Less than a year before this story was written, Carlos Roberto Sales could barely eat or sleep. He didn’t want to work or even leave his house. His beard hid a terrible wound on the left side of his face from an accident and a subsequent bone infection from a botched surgery. He felt as if he had lost his identity.
"The face of a man is his identity," says the 47-year-old Brazilian real-estate agent. "When a man loses his face, he has lost much more than his appearance."
Today, Sales is a new man. After reaching his low point, he contacted Dr. Frederico Salles and Dr. Marcos Anchieta, who were working with Dr. Cesar Oleskovicz on new bone implant technology. For Dr. Oleskovicz and his fellow surgeons at the Center for Maxillofacial Rehabilitation ORIS (Brasilia, Brazil), 3D virtual prototyping is turning tedious and time-consuming surgery into a more precise and expedient way to treat patients with maxillofacial disorders.
Dr. Oleskovicz uses the latest medical CAD programs, 3D graphics software, and Geomagic Studio to create custom maxillofacial implants for patients with bone defects or diseases of the face.
These are the technologies that enabled surgeons to change Sales’ life. "I now have normal mouth movements and I can eat normally again. I recovered the trust in myself, without the fear of people looking at my face," he says.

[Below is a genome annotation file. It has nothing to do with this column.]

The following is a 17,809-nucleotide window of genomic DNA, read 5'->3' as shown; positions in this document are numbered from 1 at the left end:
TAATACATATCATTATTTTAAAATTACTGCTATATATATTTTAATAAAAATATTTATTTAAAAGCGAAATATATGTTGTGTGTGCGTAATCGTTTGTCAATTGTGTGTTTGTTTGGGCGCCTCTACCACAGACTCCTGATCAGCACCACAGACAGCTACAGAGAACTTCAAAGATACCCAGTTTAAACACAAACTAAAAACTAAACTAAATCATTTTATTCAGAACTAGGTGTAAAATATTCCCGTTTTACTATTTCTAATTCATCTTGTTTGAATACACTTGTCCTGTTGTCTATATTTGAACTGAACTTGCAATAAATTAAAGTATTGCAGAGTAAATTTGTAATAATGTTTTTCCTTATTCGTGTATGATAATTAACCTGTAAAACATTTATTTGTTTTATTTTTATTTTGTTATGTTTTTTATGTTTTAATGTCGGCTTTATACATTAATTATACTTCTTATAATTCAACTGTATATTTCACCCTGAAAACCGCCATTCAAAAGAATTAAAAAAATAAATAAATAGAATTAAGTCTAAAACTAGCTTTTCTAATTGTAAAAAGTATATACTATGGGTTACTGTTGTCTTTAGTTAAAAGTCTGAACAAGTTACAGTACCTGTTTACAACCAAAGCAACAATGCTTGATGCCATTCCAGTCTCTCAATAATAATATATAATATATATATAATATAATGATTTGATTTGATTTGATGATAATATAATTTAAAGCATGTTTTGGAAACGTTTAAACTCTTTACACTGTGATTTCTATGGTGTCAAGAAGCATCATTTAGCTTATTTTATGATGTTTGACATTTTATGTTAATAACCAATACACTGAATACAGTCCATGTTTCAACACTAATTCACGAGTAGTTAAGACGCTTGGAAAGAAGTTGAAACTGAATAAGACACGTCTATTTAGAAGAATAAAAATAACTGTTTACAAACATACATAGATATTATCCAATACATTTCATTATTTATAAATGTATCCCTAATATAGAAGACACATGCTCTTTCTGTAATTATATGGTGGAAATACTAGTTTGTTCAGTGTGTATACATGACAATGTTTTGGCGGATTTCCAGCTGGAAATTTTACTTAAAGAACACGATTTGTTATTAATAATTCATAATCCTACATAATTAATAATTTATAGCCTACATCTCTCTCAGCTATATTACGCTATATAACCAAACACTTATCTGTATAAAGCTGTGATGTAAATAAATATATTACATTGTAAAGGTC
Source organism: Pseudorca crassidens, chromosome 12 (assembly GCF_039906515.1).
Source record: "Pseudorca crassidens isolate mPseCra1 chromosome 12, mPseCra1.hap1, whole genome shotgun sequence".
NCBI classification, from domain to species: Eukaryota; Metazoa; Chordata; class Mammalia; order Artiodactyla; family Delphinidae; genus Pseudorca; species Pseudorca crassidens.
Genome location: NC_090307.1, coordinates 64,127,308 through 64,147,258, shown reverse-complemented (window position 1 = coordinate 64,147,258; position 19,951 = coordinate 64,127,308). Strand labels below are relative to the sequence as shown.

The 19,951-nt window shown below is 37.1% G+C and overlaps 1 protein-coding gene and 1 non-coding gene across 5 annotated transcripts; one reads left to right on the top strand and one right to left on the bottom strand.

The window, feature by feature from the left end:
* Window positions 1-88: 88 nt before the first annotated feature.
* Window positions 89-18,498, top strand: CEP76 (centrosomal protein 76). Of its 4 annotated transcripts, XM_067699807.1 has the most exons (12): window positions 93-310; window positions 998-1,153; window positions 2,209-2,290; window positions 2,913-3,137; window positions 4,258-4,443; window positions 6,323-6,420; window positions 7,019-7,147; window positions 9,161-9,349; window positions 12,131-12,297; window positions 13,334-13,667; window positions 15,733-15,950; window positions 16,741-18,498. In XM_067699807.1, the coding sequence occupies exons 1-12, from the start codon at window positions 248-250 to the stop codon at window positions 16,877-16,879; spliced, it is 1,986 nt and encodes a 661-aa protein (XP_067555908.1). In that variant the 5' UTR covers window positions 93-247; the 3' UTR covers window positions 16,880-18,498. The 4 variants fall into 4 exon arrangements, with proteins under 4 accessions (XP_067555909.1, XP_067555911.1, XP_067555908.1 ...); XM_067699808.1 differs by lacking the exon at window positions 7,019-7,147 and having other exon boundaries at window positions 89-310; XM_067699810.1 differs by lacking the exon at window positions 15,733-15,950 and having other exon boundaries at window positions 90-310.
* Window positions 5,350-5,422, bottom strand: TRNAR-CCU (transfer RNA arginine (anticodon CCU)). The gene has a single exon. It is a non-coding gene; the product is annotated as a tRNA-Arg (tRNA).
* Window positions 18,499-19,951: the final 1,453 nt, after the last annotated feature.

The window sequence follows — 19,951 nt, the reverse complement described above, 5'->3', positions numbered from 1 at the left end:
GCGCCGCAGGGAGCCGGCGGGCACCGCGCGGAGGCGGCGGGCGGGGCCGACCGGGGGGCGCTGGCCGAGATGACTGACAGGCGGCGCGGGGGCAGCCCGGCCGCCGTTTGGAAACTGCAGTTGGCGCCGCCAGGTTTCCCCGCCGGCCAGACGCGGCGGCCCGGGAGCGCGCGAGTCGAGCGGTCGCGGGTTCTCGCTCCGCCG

A Highly Specialized Field
Oral and maxillofacial surgery is a highly specialized form of dentistry. It includes the diagnosis, surgical and adjunctive treatment of disease, injuries and defects involving the mouth and maxillofacial region. These surgeons deal with issues ranging from facial injuries and cancer, to congenital bone defects.
Because many facial surgeries involve reconstruction, they require careful planning and intricate techniques to achieve a patient’s desired result. Unlike other bone injuries or disorders, doctors cannot fix the problem with a simple cast.
Advanced CT scanning and MRIs can now create 3D images of the facial area for a precise diagnosis. And rapid prototyping – stereolithography, selective laser sintering, or fused deposition material – can be used to both plan and build a precise implant to replace damaged or diseased bone.
While advanced scanning, CAD and rapid prototyping technologies opened new doors for Dr. Oleskovicz, they didn’t solve one of his biggest problems, which cropped up again in a recent surgery. A woman had a very large tumor in her lower jaw, and Dr. Oleskovicz had to construct a steel implant to replace bone that would be removed with the tumor.
"This project was very simple in its objective, but complex in its realization. I had to replace the total right side, the total chin, and 80 percent of the left side," he says. "The tumor was so large, the program that does the conversion from the CT scans to the mathematical models was creating files that were too big and complex to manipulate in any CAD program. I needed a workable 3D object without precision loss."